Ori Rotstein Lecture in Translational Research
By Laura Best and Alexa Desimone
It was summer 2019. Across the desk sat Vasu Venkateswaran, smiling after catching me up on the current status of the Ori Rotstein Lecture in Translational Research. She looked at me and asked “Ok, given the title of the lecture, what do you want the panel discussion to be about?” The lecture title was long, daunting even, and clinically specific, but what stood out to us were the first two words: “my journey”.
One of the most cliché phrases my mother imparted on me was that life is not about the destination, but the journey. As a child who followed the common progression from elementary to university, this wisdom had very little meaning. My academic life existed separately from my personal life, serving the sole purpose of getting me to my future career. Life used to function more like a checklist than a journey. Yet, somewhere along the way this changed. Unexpected obstacles and opinions made me rethink previous decisions, predetermined timelines extended and shrank, priorities shifted as new people and opportunities presented themselves. However, this is common and rarely do students embark on a linear track that leads them to their predetermined finish line without turns or hurdles. These twists and hurdles often make one stronger and more innovative. I learned that this is the journey, and that is what we wanted to be the focal theme of this year’s Ori Rotstein Lecture.
On October 4th, 2019, the Institute of Medical Science (IMS) held their annual Ori Rotstein Lecture in Translational Research, and for the first time, us as students were involved in the planning. We had the pleasure of hosting surgeon-scientist and IMS alumnus Dr. David Hackam as our keynote speaker, followed by a panel discussion highlighting journeys through research. Dr. Hackam is the Chief of Paediatric Surgery and Paediatric Surgeon-in-Chief at Johns Hopkins Children’s Centre, but truthfully, he should consider a side career in comedy.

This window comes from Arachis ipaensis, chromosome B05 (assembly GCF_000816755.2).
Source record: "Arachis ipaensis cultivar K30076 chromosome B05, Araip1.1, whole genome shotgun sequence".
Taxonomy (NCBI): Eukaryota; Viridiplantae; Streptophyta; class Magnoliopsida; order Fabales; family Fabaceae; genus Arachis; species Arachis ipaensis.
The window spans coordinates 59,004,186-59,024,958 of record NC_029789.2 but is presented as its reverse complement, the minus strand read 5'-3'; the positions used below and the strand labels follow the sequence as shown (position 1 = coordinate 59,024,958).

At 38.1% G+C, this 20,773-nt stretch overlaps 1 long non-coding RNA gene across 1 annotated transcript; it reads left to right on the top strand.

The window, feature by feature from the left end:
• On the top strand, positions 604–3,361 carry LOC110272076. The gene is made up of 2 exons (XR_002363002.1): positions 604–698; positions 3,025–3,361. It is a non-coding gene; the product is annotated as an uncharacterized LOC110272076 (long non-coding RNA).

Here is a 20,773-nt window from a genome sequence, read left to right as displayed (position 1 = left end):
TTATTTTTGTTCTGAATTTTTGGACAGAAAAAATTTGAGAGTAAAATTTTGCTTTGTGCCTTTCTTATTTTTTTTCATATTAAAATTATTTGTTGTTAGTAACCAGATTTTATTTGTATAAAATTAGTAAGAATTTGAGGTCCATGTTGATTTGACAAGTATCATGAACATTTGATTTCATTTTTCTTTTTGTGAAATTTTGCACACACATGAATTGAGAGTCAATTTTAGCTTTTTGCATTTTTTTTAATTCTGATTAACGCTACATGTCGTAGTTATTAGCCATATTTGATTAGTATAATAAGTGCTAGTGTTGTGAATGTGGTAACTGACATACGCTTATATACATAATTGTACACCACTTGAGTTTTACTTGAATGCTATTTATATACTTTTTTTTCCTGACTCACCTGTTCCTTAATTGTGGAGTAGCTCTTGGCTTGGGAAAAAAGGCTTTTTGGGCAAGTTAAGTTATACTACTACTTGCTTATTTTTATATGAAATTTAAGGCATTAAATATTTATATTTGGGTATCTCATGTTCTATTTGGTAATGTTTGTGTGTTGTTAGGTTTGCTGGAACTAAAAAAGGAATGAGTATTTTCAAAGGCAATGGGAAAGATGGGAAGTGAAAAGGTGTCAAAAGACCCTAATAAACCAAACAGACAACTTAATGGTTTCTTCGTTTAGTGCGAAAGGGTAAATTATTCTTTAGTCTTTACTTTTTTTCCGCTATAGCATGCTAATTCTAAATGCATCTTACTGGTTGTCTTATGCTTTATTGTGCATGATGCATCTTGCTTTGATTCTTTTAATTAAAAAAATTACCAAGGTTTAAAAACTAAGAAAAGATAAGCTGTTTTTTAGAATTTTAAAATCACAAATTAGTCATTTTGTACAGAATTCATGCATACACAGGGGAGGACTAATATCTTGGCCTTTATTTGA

“In this business we are invited to give talks often, but it is rare that you get to speak with family, in front of those who played a huge role in getting me to where I am today” – Dr. David J. Hackam
Surrounded by a number of mentors, the talk began with a full-circle story. A quote from Dr. Rotstein, “I’ll make you famous, come and work for me”, initiated Dr. Hackam’s journey from a struggling graduate student to a surgeon-scientist working at a world-renowned hospital. After completing his residency and doctoral studies, Dr. Hackam began his paediatric fellowship at the University of Pittsburgh. It was there, where he met a family whose son, Freddy, was diagnosed with necrotizing enterocolitis (NEC). This clinical encounter inspired his life’s research focus: a cure for this devastating disease.
In 2014, Dr. Hackam was recruited to Johns Hopkins Hospital as Chief of Paediatric Surgery and Co-Director of the Children’s Centre and began to dive deeper into his research focus. NEC is one of the most common fatal diseases of the gastrointestinal tract, affecting 2-15% of premature infants. Originally, scientists thought NEC was caused by immune system dysfunction secondary to prematurity. However, Dr. Hackam and his surgical colleagues focused on the intestines and the bacteria-endothelium interaction. After the discovery of toll-like receptor 4 (TLR4) on the endothelium of premature babies, they hypothesized that this immune receptor, when exposed to bacteria, overreacts, leading to cell death and the decay of the intestines.
Dr. Hackam considered why the developing gut would have a receptor that had such devastating impacts if it didn’t function properly. The answer lies in the fact that the premature baby is exposed to an abnormal environment. In-utero, TLR4 acts as a critical gut development regulator, but when TLR4 continues to be expressed postnatally it becomes a destructive inflammatory receptor. Fortunately, breast milk is known to be protective against NEC development; various molecules within breast milk are able to reverse NEC through inhibition of TLR4, which prompted Dr. Hackam to explore if medications could do the same. A TLR4 inhibitor was the first approach, and him and his team identified a molecular compound, C34, which effectively inhibits TLR4 in NEC animal models.